Parliament starts work on bill amending Supreme Court law
Poland's lower house of parliament, the Sejm, started work on Wednesday on a government bill amending the law on the Supreme Court, tabled in a bid to satisfy European Commission (EC) requirements to unlock post-pandemic recovery funding.
Poland is due to get EUR 23.9 billion in grants and EUR 11.5 billion in cheap loans from the EU's post-pandemic Recovery and Resilience Facility.
But the EC has blocked Poland's access to the funding due to a rule-of-law dispute, despite the fact that the Commission has approved Poland's National Recovery Plan (KPO), which outlines how the government will spend the money.
In a bid to get access to the funds, MPs of the ruling Law and Justice (PiS) party have tabled a bill in the Sejm amending the law on the Supreme Court with a view to satisfying one of the rule-of-law "milestones" set by the EC.
Under the bill, disciplinary and immunity matters affecting judges would be dealt with by the Supreme Administrative Court rather than by a recently-established Chamber of Professional Responsibility.
MP's of the main opposition grouping, Civic Coalition (KO), along with MPs of the Polish People's Party (PSL), The Left and Poland 2050, announced they would present joint amendments to the bill while the far-right Confederation (Konfederacja) party moved for it to be thrown out of parliament.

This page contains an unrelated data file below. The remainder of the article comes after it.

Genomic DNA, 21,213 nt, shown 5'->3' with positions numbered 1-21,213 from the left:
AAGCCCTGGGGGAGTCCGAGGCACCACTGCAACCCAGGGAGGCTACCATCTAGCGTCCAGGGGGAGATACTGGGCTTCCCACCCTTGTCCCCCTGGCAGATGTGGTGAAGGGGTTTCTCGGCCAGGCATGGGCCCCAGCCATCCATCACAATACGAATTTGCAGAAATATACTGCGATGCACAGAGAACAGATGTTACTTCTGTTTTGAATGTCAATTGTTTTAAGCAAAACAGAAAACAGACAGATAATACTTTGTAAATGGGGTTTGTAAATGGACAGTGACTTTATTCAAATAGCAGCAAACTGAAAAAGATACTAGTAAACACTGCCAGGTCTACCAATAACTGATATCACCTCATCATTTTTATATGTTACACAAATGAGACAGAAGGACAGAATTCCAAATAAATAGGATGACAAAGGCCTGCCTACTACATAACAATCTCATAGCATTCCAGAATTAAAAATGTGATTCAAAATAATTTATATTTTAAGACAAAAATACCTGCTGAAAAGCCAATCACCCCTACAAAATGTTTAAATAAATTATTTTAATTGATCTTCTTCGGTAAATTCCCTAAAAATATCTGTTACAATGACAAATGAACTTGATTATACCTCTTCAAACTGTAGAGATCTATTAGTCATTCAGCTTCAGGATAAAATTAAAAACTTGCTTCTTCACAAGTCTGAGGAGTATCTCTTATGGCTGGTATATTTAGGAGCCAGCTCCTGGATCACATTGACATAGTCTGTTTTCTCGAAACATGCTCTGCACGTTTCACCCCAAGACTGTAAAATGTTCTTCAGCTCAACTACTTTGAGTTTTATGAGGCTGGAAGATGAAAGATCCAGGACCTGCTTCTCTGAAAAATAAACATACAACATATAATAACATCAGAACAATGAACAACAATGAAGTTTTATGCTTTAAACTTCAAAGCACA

During a first-reading debate, Kazimierz Smoliński, a PiS MP, said his party supported the bill fully.
"We expect support from the opposition. You often say you support us and will facilitate this money (from the KPO). We'll see whether you will vote for this bill," he said.
The head of the KO parliamentary caucus, Borys Budka, highlighted that Poland had been waiting for the KPO payout for 21 months and said his grouping was ready to work on the proposal.
"We are ready to adopt this bill during this sitting," he said. "We have joint opposition amendments prepare.. Get those pests out of government; those who call us traitors, those who question the KPO, and at least finally show that the prime minister is the prime minister and not just a puppet in the hands of his own ministers," Budka continued in reference to opposition to the bill from junior coalition partner Solidary Poland